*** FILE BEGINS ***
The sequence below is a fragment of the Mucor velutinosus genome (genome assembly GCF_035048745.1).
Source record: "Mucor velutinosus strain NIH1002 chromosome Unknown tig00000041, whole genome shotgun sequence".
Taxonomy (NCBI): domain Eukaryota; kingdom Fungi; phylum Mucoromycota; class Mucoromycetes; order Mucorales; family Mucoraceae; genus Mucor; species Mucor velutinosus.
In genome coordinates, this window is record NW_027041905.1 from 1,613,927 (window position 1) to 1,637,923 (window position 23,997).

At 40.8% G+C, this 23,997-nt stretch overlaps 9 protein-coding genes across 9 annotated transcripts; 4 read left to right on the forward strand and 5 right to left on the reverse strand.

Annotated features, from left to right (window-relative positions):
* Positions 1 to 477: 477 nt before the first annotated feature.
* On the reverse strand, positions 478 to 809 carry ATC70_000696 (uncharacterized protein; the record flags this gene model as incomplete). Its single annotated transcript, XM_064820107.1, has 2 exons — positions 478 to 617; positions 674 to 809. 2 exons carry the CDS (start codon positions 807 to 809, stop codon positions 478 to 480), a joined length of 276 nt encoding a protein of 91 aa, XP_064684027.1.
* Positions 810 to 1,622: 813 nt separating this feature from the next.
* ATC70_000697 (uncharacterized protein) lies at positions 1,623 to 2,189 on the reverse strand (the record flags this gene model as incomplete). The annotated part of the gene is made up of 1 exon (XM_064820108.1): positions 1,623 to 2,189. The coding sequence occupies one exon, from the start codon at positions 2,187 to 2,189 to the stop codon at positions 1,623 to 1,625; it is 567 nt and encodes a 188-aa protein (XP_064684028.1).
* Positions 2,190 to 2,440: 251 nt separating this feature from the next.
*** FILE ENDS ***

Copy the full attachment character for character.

The sequence below is a fragment of the Mucor velutinosus genome (genome assembly GCF_035048745.1).
Source record: "Mucor velutinosus strain NIH1002 chromosome Unknown tig00000041, whole genome shotgun sequence".
Taxonomy (NCBI): domain Eukaryota; kingdom Fungi; phylum Mucoromycota; class Mucoromycetes; order Mucorales; family Mucoraceae; genus Mucor; species Mucor velutinosus.
In genome coordinates, this window is record NW_027041905.1 from 1,613,927 (window position 1) to 1,637,923 (window position 23,997).

At 40.8% G+C, this 23,997-nt stretch overlaps 9 protein-coding genes across 9 annotated transcripts; 4 read left to right on the forward strand and 5 right to left on the reverse strand.

Annotated features, from left to right (window-relative positions):
* Positions 1 to 477: 477 nt before the first annotated feature.
* On the reverse strand, positions 478 to 809 carry ATC70_000696 (uncharacterized protein; the record flags this gene model as incomplete). Its single annotated transcript, XM_064820107.1, has 2 exons — positions 478 to 617; positions 674 to 809. 2 exons carry the CDS (start codon positions 807 to 809, stop codon positions 478 to 480), a joined length of 276 nt encoding a protein of 91 aa, XP_064684027.1.
* Positions 810 to 1,622: 813 nt separating this feature from the next.
* ATC70_000697 (uncharacterized protein) lies at positions 1,623 to 2,189 on the reverse strand (the record flags this gene model as incomplete). The annotated part of the gene is made up of 1 exon (XM_064820108.1): positions 1,623 to 2,189. The coding sequence occupies one exon, from the start codon at positions 2,187 to 2,189 to the stop codon at positions 1,623 to 1,625; it is 567 nt and encodes a 188-aa protein (XP_064684028.1).
* Positions 2,190 to 2,440: 251 nt separating this feature from the next.